With Quebec's minister responsible for seniors, Marguerite Blais, at his side, Legault softened the tough stand he took over the weekend toward private seniors' residences, noting that Health Ministry inspectors have found that most are well-run.
He acknowledged that even before the crisis, there was a shortage of health-care support workers in chronic-care institutions.
"We can't fill open positions," Legault said. "Even in the public sector" — where staff are generally better paid — "it's very difficult to attract all the staff we need."
However, he said, since the crisis began, Quebec has increased salaries of all health-care workers and put another 1,100 people to work in seniors' homes across the province.
Legault made it clear he didn't think staffing issues could account for the situation at CHSLD Herron, the private long-term care institution in Dorval which is under investigation after authorities discovered 31 people have died there in the past month.
"Herron is charging something like $3,000 to $10,000 a month to their residents," Legault said. "So they must be able to pay well their people with this kind of money. So there's no excuse, for me."
Legault said inspections have been completed at all 40 private, independent CHSLDs — the French acronym for residential institutions for people in need of a high level of care.
He said residents are well-treated at the majority of them, but four or five of those 40 residences will be monitored more closely.
'Too soon for caregivers' to visit: Blais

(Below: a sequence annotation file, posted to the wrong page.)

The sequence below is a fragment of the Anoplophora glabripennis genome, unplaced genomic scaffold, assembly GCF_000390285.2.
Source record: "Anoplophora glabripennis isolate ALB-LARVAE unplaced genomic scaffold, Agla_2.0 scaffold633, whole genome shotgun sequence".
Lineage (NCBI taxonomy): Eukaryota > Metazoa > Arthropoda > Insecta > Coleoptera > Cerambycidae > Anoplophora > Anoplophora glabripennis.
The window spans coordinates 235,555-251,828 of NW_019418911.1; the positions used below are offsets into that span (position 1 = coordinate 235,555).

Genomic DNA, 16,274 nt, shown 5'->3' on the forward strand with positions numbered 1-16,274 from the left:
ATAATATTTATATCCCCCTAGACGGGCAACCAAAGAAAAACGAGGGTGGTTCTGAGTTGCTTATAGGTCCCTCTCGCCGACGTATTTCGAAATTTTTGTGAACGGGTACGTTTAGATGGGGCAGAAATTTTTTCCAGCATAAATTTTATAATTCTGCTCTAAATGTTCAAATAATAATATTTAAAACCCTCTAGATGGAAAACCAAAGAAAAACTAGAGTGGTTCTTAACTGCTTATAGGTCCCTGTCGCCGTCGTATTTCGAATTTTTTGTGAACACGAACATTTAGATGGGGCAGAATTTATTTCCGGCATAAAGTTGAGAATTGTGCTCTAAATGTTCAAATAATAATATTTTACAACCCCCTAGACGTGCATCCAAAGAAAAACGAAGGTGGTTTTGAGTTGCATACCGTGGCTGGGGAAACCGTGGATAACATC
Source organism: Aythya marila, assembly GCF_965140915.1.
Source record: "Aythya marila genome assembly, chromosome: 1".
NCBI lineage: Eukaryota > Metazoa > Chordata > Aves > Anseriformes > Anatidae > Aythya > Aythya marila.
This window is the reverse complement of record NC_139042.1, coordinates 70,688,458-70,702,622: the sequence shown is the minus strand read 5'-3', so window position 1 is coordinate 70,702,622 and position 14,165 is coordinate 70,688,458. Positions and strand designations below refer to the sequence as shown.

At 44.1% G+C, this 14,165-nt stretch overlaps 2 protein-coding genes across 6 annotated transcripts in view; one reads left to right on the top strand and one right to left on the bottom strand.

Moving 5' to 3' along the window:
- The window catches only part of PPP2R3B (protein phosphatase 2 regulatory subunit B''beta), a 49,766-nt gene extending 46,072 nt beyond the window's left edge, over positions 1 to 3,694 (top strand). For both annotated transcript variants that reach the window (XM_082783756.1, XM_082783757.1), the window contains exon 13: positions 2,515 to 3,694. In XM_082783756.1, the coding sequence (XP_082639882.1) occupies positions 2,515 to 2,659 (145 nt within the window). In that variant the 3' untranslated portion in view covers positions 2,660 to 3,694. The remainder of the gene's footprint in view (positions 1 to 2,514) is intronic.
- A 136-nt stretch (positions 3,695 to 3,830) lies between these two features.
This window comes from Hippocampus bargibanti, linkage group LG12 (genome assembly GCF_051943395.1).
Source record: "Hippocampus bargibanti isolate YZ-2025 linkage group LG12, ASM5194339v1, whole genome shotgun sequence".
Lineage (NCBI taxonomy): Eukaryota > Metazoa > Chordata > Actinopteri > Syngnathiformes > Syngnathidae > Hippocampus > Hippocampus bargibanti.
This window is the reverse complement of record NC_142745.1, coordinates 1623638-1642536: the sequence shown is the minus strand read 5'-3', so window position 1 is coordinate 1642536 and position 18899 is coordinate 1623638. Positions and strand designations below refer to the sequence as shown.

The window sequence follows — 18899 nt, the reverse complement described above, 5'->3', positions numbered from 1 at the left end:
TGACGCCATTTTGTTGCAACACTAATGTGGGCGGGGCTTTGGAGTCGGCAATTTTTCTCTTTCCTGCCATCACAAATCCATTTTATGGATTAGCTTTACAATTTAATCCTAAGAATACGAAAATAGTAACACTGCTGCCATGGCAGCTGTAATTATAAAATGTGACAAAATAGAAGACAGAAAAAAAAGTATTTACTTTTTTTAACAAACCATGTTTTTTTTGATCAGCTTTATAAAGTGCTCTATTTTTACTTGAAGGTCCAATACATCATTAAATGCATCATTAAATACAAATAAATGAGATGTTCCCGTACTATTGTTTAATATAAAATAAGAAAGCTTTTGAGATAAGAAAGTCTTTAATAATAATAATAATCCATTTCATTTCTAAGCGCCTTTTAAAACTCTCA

On the question of whether family members and other caregivers might be allowed back into long-term care residences to provide help, especially given staff shortages, Legault and Blais said the risk remains too high.
Blais said the decision is in the hands of public health officials.
"It's very important, because we don't want another wave," she said. "We don't want this situation coming back again."
Blais, who repeated Monday that she returned to politics to do everything she could to improve the lives of seniors and other vulnerable Quebecers, called it "a crève-coeur decision."
"It breaks my heart, but I know I have to do this to protect seniors and to protect caregivers."
Quebec's Health Ministry has asked the Education Ministry to provide a list of staff who could be re-assigned to work in the health-care network.
The Health Ministry said in a statement that teachers who have recently worked in health care will be put to work as soon as the Education Ministry confirms they are available. Some are already lending a hand on a volunteer basis.
Other teachers will be trained based on the needs of regional health agencies and the workforce available.
Trickle of services restarting
Some medical procedures and operations postponed in the last several weeks as health-care resources were shifted to the coronavirus response will resume in the coming days and weeks, Legault said.
The province has freed up about 2,000 hospital beds that had been reserved for a potential influx of coronavirus patients, Legault said.
"There is room to start again, with the operations that were postponed."
Also Monday, Quebec Labour Minister Jean Boulet confirmed that residential construction, including renovations, surveying and building inspections, is being added to the essential services list.
Gaps in response for homeless
On the island of Montreal, there are now 6,393 confirmed cases of COVID-19.
Advocates for homeless people in the city say many still have nowhere to go — even those awaiting their COVID-19 test results.
David Chapman, a project co-ordinator at Resilience Montreal, said if a homeless person chooses not to get tested at all, they get no support.
"The truth is a lot of homeless have a small pet or an addiction," he said. "This needs to be incorporated into the model that we're going with."
One woman he accompanied over the weekend was denied emergency shelter as she awaited her test result because she had a dog.
With files from Antoni Nerestant and Colin Harris